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Brisbane review - Mr. Bailey’s Minder: This production is a must see

By Lilian Harrington


Production: Mr. Bailey’s Minder

Writer: Debra Oswald

Director: Phil Carney

Company: Nash Theatre

Location: The Brunswick Room

Uniting Church, 52 Merthyr Rd.  New Farm.

Season: May 10- June 1 @ 7 30pm.

Nash Theatre must be congratulated for their opening night presentation of Mr. Bailey’s Minder, a comedy by Australian writer Debra Oswald, directed by Phil Carney, and featuring a very skilled cast.

Debra Oswald is a prolific Sydney- based Australian writer, whose work has been seen on stage, film, television,  children’s  shows  and novels. She is best known for the stage play Dags, however, more recently  the T.V. series  Secret Life of Us has been to air.  

Mr. Bailey’s Minder is a comedy about a celebrity, artist Leo Bailey, played by John Stibbard, who has become a chronic alcoholic. He has been married five times and he can’t remember all his wives, but he has fathered many children and only one of them, Margo, (Linda Morgan), stayed to help look after him.

Margo employs a live -in -minder to look after her difficult father. Therese, played by Susan O’Toole-Cridland, has a shady background, she has been in prison, is street smart, is rather surly and quick tempered, but she manages  to get some order and routine in Leo’s disorganized life.

Apart from a questionable art dealer who comes in to get Leo to sign blank   release forms for his art pieces, they meet Karl ( Gary Farmer - Trickett), a tradesman, who is employed by Margo to remove a valuable mural from one of the walls. He develops a friendship with Leo and Therese, and returns with gifts and offers of help.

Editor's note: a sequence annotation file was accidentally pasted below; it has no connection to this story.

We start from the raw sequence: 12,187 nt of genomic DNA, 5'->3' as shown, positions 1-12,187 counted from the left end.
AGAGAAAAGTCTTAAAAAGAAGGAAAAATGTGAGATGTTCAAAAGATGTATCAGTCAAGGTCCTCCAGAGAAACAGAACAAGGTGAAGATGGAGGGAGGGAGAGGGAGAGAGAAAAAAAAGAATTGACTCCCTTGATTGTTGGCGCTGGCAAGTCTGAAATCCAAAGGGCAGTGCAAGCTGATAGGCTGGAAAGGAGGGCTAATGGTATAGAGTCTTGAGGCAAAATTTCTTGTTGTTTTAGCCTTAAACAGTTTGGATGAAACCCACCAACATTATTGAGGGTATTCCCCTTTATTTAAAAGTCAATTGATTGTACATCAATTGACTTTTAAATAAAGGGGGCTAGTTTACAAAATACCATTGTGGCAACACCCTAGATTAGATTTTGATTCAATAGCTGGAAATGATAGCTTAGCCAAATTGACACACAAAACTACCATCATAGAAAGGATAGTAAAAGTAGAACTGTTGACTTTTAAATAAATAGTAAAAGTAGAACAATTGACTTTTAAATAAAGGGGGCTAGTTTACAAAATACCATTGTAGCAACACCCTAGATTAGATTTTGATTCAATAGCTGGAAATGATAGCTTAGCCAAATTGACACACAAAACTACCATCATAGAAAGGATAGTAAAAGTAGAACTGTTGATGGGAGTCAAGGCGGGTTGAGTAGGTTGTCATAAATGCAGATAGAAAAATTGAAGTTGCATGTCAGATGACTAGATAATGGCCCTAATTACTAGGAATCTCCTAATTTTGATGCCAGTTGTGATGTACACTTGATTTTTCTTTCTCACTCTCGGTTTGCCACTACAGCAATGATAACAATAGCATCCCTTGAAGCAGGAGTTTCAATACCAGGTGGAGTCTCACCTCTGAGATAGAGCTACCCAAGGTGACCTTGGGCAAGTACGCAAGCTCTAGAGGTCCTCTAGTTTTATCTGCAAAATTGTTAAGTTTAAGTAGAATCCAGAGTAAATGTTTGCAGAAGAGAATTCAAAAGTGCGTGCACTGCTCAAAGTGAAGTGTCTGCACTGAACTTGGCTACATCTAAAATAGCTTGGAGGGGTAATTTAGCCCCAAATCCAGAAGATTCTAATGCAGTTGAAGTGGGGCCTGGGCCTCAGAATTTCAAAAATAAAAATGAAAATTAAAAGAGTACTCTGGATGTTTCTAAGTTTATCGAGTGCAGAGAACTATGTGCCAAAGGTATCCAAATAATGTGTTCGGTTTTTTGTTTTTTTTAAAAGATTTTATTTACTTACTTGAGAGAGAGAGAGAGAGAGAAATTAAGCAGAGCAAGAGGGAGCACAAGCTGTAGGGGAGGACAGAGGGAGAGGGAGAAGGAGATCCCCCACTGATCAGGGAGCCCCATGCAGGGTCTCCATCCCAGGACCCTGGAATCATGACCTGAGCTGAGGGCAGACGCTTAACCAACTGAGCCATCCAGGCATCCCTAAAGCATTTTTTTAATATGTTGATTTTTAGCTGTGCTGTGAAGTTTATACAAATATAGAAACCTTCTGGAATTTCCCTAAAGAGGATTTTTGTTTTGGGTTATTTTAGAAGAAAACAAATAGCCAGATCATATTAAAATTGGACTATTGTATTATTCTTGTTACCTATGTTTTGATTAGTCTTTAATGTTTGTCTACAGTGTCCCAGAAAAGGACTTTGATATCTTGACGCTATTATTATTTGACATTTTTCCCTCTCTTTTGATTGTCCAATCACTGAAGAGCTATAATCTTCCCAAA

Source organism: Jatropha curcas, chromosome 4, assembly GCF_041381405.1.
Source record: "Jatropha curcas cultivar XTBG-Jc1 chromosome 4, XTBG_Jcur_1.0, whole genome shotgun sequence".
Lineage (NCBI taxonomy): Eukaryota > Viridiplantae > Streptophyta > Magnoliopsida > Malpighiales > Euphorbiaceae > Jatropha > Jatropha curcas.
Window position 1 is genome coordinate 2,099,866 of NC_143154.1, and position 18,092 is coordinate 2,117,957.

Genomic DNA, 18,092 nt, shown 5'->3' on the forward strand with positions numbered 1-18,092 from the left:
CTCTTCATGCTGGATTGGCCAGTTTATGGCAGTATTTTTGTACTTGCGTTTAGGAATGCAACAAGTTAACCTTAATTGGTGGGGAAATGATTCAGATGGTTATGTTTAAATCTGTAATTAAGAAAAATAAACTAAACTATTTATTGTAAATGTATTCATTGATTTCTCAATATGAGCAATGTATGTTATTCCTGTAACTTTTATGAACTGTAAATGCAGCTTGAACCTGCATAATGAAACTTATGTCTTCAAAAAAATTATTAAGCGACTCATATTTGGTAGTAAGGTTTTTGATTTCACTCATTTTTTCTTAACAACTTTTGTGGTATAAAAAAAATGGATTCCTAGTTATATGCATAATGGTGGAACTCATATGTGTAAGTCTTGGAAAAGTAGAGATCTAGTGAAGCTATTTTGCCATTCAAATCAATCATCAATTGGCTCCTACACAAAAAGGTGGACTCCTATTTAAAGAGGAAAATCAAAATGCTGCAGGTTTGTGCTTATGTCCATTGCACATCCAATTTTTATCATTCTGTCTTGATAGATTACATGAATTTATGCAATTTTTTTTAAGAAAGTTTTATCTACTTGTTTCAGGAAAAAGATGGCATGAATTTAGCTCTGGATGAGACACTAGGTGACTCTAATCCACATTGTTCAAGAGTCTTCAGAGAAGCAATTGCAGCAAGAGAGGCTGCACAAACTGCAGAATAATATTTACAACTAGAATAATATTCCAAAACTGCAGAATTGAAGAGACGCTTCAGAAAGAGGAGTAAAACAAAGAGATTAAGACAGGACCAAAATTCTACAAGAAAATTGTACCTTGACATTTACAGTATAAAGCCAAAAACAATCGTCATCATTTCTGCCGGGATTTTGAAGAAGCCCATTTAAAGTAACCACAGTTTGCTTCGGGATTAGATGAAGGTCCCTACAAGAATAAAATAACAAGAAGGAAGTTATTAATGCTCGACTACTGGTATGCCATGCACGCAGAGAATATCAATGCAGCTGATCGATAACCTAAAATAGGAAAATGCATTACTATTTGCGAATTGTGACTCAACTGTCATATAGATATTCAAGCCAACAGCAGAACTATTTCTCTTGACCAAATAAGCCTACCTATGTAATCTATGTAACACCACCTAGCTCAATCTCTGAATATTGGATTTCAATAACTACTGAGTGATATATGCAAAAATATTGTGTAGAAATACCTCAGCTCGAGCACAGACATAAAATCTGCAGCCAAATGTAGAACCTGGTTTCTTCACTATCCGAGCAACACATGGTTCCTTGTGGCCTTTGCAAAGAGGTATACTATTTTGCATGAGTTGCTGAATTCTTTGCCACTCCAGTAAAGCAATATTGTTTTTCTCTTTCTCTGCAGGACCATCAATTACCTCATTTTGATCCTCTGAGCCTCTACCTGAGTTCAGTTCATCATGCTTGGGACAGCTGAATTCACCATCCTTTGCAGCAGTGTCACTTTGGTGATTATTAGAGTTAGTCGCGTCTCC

Although the dialogue has a rather difficult pattern for actors, it’s a very funny play. It investigates: alcoholism, friendships, egos, art, and a need to look for a better lifestyle.

John Stibbard and Susan O’Toole-Cridland played the lead characters in this production. They displayed great chemistry and team work, which held everyone’s attention. The role of Leo is quite demanding and needs a lot of in depth thought and John Stibbard gave a thought provoking characterization   in his portrayal. He showed the challenges an alcoholic faces,  ranging  from the depths of despair and frustration, loss of hope and direction, as well as the challenges an alcoholic would go through if they become  sober.

Susan O’Toole - Cridland played opposite John and complimented his role by   providing a strong contrast and displayed different levels of interpretation and understanding in the role which made it more meaningful and entertaining.

The supporting characters Margo,( Linda Morgan), and Gavin/Karl, ( Gary Farmer- Trickett), interacted well with the two leads, and provided good variation and interaction onstage bringing a good pace and energy the performance.

The Creatives lead by Phil Carney, designed an interesting set displaying Leo’s rundown house. The walls decorated in Leo’s ‘artistic style’ and it showed that repairs were needed. Impressive stage management by (Jan Read), helped the show to run smoothly, with no delays or glitches which is impressive in community theatre.  The lighting and sound design by Phil Carney complimented the ideas in the script very successfully in this production. The subtle sound effects added to the image.

If there is one flaw in this production, it can be seen in the final scene, as Leo’s disillusioned daughter is clearing away his things and she is left his prize painting of her. The audience is left undecided after her final moments when she exits. Could there be some other final indicator?  This production is a must see and its great community entertainment.





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